|KEY WORD : art history / paintings|
known as oiwake-e 追分絵, derived from place names on the outskirts of Ootsu.
Small paintings produced for travelers and pilgrims to Miidera 三井寺 by artists
in Ootsu 大津, the well frequented post town on the Toukaidou 東海道, at the tip of
Lake Biwa 琵琶 in Oumi 近江 province (present-day Shiga prefecture), not far from
Kyoto. The works are unsigned and undated. Documentary evidence suggests they
began to be sold from the Kan'ei 寛永 era (1624-44). Travel guide books such as
FUURYUU TABINIKKI 風流旅日記 (published 1684-88) suggest that early characteristic
ootsu-e subjects depicted Buddhist themes that included *tenjin
天神, Amida raigou-zu 阿弥陀来迎図 and the Blue-faced Deity Shoumen Kongou
青面金剛. By around the 1860's images of popular story characters or humorous figures
were widely sold including Gongorou 権五郎 and the arrow Ya-no-ne gorou
Demon Impersonating a Nenbutsu Reciter Oni-no-nenbutsu 鬼念仏, Catfish and Gourd Hyoutannamazu 瓢箪鯰, Retainer Carrying Pike in Daimyou Processions Yakko yarimochi 奴槍持 and Dancing Girl with Wisteria Fujimusume 藤娘 are among the subjects of ootsu-e. By the 1700's popular rather than religious subjects including the above as well as *kabuki 歌舞伎 actors came to predominate.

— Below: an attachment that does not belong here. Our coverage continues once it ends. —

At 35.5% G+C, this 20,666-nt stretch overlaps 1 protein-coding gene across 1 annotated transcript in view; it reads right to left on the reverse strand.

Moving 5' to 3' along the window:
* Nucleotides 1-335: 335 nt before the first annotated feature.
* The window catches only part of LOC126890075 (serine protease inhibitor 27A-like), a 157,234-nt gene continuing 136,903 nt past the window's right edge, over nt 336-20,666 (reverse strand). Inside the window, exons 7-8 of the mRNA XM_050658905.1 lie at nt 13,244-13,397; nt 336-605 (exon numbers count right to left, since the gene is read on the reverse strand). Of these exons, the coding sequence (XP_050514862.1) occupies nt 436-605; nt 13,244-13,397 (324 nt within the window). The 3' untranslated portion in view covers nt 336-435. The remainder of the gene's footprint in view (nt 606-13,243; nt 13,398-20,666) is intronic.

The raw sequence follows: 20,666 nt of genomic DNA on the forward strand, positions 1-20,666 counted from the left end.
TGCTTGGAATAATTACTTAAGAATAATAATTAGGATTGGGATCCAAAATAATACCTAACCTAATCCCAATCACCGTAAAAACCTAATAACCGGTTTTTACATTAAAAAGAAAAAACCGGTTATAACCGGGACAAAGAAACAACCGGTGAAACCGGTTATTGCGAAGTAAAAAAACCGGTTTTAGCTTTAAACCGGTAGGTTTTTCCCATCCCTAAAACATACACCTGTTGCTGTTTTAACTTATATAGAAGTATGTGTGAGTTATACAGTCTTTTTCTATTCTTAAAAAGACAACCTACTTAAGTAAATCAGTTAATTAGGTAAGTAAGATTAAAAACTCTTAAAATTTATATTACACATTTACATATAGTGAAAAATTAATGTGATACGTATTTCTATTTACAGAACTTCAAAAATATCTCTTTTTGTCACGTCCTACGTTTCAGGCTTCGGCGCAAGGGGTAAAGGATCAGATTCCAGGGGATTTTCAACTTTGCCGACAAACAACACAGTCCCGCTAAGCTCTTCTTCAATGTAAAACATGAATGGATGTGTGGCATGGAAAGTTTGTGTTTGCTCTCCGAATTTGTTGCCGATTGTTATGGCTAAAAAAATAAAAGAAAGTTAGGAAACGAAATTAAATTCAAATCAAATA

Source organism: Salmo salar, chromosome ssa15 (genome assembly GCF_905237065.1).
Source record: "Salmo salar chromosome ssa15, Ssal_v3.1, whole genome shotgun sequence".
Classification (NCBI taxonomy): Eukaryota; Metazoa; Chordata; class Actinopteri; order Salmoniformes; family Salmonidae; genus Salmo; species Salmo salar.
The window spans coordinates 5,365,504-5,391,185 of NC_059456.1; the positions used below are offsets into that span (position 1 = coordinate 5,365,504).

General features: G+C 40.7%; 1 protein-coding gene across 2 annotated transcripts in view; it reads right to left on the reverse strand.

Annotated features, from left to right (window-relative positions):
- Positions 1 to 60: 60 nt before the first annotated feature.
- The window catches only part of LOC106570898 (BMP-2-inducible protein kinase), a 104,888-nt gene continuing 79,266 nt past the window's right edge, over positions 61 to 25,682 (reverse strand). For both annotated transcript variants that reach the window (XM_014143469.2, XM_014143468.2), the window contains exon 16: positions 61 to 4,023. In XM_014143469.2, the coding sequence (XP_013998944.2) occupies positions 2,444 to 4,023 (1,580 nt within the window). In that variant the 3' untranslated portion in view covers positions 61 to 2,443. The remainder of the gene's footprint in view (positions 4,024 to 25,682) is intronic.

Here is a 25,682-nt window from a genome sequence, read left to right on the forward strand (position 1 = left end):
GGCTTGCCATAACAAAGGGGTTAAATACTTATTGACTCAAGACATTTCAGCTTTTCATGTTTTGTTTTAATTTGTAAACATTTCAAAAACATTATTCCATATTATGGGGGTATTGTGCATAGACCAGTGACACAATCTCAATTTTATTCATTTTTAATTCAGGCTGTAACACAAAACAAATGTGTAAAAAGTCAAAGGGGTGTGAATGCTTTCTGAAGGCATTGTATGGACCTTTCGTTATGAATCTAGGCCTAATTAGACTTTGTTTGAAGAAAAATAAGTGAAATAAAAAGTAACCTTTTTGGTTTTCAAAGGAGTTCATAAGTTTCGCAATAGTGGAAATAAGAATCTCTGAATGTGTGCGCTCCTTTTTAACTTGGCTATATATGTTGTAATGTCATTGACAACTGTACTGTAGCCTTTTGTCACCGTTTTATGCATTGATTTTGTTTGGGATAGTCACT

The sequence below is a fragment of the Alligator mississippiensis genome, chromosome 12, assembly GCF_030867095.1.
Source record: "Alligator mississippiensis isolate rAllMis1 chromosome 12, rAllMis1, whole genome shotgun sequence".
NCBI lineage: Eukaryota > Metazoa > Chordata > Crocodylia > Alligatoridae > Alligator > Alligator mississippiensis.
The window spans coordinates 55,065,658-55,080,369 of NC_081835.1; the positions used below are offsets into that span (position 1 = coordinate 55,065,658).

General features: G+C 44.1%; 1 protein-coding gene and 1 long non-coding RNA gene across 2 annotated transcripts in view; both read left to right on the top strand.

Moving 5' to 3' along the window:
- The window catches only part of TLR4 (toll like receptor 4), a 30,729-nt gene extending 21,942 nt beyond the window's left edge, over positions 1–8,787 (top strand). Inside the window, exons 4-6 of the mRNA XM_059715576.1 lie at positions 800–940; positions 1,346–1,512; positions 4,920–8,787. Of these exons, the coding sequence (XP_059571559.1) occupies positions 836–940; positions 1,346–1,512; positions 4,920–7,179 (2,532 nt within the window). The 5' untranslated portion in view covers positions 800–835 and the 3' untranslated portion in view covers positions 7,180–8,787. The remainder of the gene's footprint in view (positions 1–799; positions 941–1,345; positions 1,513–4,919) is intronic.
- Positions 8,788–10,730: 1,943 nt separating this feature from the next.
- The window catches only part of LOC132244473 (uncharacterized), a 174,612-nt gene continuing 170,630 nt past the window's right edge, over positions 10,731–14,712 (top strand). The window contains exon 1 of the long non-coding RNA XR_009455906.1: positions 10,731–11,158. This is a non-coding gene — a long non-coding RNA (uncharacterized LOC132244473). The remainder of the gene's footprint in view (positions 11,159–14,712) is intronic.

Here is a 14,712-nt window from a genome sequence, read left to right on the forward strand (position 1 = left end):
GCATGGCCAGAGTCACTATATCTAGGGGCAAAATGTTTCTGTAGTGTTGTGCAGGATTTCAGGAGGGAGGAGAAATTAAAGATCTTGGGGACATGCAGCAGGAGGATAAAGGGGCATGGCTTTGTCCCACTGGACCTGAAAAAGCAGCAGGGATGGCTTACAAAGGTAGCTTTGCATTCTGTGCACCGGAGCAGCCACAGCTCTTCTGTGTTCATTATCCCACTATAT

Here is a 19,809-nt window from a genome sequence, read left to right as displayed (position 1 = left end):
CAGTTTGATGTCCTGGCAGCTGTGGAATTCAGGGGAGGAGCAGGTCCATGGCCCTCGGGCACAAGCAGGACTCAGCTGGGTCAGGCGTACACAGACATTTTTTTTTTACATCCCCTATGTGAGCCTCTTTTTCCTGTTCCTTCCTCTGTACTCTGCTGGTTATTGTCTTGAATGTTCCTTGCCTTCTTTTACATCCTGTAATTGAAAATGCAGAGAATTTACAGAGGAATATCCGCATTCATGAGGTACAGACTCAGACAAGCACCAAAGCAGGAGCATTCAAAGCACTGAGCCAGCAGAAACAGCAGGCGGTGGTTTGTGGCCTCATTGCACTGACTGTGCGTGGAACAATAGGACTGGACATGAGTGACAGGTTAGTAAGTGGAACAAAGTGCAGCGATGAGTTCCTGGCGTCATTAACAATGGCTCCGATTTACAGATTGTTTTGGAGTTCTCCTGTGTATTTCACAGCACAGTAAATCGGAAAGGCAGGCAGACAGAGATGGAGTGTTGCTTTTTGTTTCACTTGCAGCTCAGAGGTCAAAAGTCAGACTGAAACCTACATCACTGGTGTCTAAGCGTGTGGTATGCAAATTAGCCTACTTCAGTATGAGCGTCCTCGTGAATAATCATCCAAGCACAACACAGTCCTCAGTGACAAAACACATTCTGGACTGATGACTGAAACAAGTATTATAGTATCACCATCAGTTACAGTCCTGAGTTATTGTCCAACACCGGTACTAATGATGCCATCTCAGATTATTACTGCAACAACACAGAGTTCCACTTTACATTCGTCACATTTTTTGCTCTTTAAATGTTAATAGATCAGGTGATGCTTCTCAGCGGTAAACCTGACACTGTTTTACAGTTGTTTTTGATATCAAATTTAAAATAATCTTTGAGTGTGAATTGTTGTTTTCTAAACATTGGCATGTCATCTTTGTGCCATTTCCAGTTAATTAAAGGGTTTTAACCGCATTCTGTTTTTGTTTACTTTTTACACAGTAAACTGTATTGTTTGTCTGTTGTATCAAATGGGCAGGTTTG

Although often possessed of great charm and the verve of rapidly brushed *sumi 墨 outlines (and from the late Edo period sometimes poetic inscriptions) with bright splashes of unmodulated mineral pigments (orange, green, yellow), stock images were increasingly repeated in great numbers and are extant today in nearly identical versions. Often used as protective amulets gofu 護符 pasted up, for example, in kitchens and farm buildings. Popular throughout the country, *ukiyo-e 浮世絵 artists in Edo, such as Utagawa Kunisada 歌川国貞 (1786-1865) and Kuniyoshi 国芳 (1797-1861) in the early 19c, incorporated the distinctive designs into several woodblock print series. This may account for the legendary accounts which link the origins of the type to Iwasa Matabee 岩佐又兵衛 (1578-1650) and early ukiyo-e. Continued to be produced through the Meiji period.
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